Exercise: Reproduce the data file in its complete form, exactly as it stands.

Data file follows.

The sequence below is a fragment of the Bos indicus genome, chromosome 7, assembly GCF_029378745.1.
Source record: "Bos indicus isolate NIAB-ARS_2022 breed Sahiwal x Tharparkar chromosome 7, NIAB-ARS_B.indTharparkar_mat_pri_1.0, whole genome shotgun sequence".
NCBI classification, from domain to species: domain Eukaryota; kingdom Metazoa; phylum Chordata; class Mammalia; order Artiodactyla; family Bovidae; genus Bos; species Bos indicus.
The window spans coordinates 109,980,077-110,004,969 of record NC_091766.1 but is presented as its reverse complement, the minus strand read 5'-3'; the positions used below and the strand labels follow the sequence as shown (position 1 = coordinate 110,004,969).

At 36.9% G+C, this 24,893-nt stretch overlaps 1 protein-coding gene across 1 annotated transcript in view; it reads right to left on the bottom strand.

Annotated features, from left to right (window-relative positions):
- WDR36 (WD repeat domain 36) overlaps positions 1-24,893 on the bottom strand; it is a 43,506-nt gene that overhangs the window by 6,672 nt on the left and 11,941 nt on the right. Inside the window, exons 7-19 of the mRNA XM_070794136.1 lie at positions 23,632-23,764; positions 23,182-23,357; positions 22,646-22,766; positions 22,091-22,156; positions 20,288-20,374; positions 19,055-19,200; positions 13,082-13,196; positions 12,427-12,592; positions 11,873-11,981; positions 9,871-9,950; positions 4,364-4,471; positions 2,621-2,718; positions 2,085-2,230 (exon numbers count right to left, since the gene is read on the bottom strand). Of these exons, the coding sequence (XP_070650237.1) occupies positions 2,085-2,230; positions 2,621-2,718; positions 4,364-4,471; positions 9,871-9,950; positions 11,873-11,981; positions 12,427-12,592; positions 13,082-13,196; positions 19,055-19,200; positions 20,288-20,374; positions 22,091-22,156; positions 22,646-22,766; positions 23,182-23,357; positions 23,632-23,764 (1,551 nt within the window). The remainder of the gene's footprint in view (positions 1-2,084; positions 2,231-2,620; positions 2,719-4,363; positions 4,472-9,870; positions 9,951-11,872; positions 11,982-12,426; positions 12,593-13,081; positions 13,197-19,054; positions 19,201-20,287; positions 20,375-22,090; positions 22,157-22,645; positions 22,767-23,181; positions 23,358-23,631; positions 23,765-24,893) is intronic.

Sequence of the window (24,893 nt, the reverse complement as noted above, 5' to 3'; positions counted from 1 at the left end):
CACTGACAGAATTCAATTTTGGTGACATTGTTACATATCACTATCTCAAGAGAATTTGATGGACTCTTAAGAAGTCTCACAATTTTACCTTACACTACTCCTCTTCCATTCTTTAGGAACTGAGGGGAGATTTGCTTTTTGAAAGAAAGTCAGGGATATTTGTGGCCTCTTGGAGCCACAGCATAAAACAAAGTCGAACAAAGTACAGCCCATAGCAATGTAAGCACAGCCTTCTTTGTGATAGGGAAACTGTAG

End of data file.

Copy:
The sequence below is a fragment of the Bos indicus genome, chromosome 7, assembly GCF_029378745.1.
Source record: "Bos indicus isolate NIAB-ARS_2022 breed Sahiwal x Tharparkar chromosome 7, NIAB-ARS_B.indTharparkar_mat_pri_1.0, whole genome shotgun sequence".
NCBI classification, from domain to species: domain Eukaryota; kingdom Metazoa; phylum Chordata; class Mammalia; order Artiodactyla; family Bovidae; genus Bos; species Bos indicus.
The window spans coordinates 109,980,077-110,004,969 of record NC_091766.1 but is presented as its reverse complement, the minus strand read 5'-3'; the positions used below and the strand labels follow the sequence as shown (position 1 = coordinate 110,004,969).

At 36.9% G+C, this 24,893-nt stretch overlaps 1 protein-coding gene across 1 annotated transcript in view; it reads right to left on the bottom strand.

Annotated features, from left to right (window-relative positions):
- WDR36 (WD repeat domain 36) overlaps positions 1-24,893 on the bottom strand; it is a 43,506-nt gene that overhangs the window by 6,672 nt on the left and 11,941 nt on the right. Inside the window, exons 7-19 of the mRNA XM_070794136.1 lie at positions 23,632-23,764; positions 23,182-23,357; positions 22,646-22,766; positions 22,091-22,156; positions 20,288-20,374; positions 19,055-19,200; positions 13,082-13,196; positions 12,427-12,592; positions 11,873-11,981; positions 9,871-9,950; positions 4,364-4,471; positions 2,621-2,718; positions 2,085-2,230 (exon numbers count right to left, since the gene is read on the bottom strand). Of these exons, the coding sequence (XP_070650237.1) occupies positions 2,085-2,230; positions 2,621-2,718; positions 4,364-4,471; positions 9,871-9,950; positions 11,873-11,981; positions 12,427-12,592; positions 13,082-13,196; positions 19,055-19,200; positions 20,288-20,374; positions 22,091-22,156; positions 22,646-22,766; positions 23,182-23,357; positions 23,632-23,764 (1,551 nt within the window). The remainder of the gene's footprint in view (positions 1-2,084; positions 2,231-2,620; positions 2,719-4,363; positions 4,472-9,870; positions 9,951-11,872; positions 11,982-12,426; positions 12,593-13,081; positions 13,197-19,054; positions 19,201-20,287; positions 20,375-22,090; positions 22,157-22,645; positions 22,767-23,181; positions 23,358-23,631; positions 23,765-24,893) is intronic.

Sequence of the window (24,893 nt, the reverse complement as noted above, 5' to 3'; positions counted from 1 at the left end):
CACTGACAGAATTCAATTTTGGTGACATTGTTACATATCACTATCTCAAGAGAATTTGATGGACTCTTAAGAAGTCTCACAATTTTACCTTACACTACTCCTCTTCCATTCTTTAGGAACTGAGGGGAGATTTGCTTTTTGAAAGAAAGTCAGGGATATTTGTGGCCTCTTGGAGCCACAGCATAAAACAAAGTCGAACAAAGTACAGCCCATAGCAATGTAAGCACAGCCTTCTTTGTGATAGGGAAACTGTAG